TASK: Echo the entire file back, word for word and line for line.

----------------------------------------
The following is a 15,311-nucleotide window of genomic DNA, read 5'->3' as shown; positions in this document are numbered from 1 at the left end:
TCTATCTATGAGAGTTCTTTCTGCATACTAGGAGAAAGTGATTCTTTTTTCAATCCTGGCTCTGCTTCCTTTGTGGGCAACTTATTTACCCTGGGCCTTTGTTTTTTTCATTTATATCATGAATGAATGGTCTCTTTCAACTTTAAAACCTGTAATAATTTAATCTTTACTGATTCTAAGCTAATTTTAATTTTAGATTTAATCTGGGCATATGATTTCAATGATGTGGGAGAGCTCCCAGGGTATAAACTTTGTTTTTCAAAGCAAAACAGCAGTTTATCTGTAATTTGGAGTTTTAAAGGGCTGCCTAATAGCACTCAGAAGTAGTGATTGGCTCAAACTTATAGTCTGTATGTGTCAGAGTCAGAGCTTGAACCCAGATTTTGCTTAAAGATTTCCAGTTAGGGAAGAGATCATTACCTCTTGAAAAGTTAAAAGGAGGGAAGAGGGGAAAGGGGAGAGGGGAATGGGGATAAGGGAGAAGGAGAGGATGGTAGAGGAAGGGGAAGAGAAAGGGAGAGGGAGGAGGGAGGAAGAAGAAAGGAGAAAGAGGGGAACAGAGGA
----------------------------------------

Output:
The following is a 15,311-nucleotide window of genomic DNA, read 5'->3' as shown; positions in this document are numbered from 1 at the left end:
TCTATCTATGAGAGTTCTTTCTGCATACTAGGAGAAAGTGATTCTTTTTTCAATCCTGGCTCTGCTTCCTTTGTGGGCAACTTATTTACCCTGGGCCTTTGTTTTTTTCATTTATATCATGAATGAATGGTCTCTTTCAACTTTAAAACCTGTAATAATTTAATCTTTACTGATTCTAAGCTAATTTTAATTTTAGATTTAATCTGGGCATATGATTTCAATGATGTGGGAGAGCTCCCAGGGTATAAACTTTGTTTTTCAAAGCAAAACAGCAGTTTATCTGTAATTTGGAGTTTTAAAGGGCTGCCTAATAGCACTCAGAAGTAGTGATTGGCTCAAACTTATAGTCTGTATGTGTCAGAGTCAGAGCTTGAACCCAGATTTTGCTTAAAGATTTCCAGTTAGGGAAGAGATCATTACCTCTTGAAAAGTTAAAAGGAGGGAAGAGGGGAAAGGGGAGAGGGGAATGGGGATAAGGGAGAAGGAGAGGATGGTAGAGGAAGGGGAAGAGAAAGGGAGAGGGAGGAGGGAGGAAGAAGAAAGGAGAAAGAGGGGAACAGAGGA